Index mutual funds outperform actively managed mutual funds over long periods of time. Managers who attempt to beat the market just can't. Index mutual funds, for the most part, are also much less expensive to manage than actively managed funds. Index funds change their underlying investments less often than other funds, and those other funds quickly rack up transaction fees. Add that to compensation for the mutual fund managers - which they receive whether their funds perform well or not - and the total cost of these funds doesn't justify their performance or lack thereof.CNN Money recently referred to a recent study that showed that some employers cost their employees $100,000 more than others for their average employee's retirement.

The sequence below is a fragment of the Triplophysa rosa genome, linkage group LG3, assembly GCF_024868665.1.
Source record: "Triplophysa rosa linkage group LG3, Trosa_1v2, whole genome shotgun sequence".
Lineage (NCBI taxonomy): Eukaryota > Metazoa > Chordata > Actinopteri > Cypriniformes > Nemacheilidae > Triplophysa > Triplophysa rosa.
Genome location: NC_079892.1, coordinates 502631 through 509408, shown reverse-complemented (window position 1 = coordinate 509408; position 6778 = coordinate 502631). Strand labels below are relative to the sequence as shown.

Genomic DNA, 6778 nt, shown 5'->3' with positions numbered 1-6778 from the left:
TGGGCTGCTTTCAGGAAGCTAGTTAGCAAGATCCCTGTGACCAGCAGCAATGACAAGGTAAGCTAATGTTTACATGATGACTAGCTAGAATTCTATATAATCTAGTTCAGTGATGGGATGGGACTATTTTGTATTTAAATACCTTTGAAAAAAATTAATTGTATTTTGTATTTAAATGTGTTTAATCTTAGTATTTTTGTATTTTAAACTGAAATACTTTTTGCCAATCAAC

For example, let's say Employee A works for FedEx, while Employee B works for Best Buy. The employees are the same age (25), have the same salary ($55,000), same annual wage growth (3%) and put the same chunk of their salary in their employer's 401(k) plan each year (10%). After 40 years, Employee A would have a final account balance of nearly $830,000… Employee B, meanwhile, would start retirement at age 65 with a nest egg of roughly $743,000 - almost $100,000 less.You can beat these averages by getting more involved in your retirement allocation. Choose the lowest cost index fund available. And if there isn't one, raise the issue with your human resources department. A few years into my first major job out of college, working for a non-profit organization, the company finally began offering enrollment in a 403(b) plan - the non-profit version of the 401(k). You would expect this type of fund to have better low-cost investment options than the average 401(k), but that wasn't the case. A small organization like the one I worked for didn't have many options for working with those third-party retirement plan administrators, and didn't have the standing to negotiate lower fees or better deals for employees.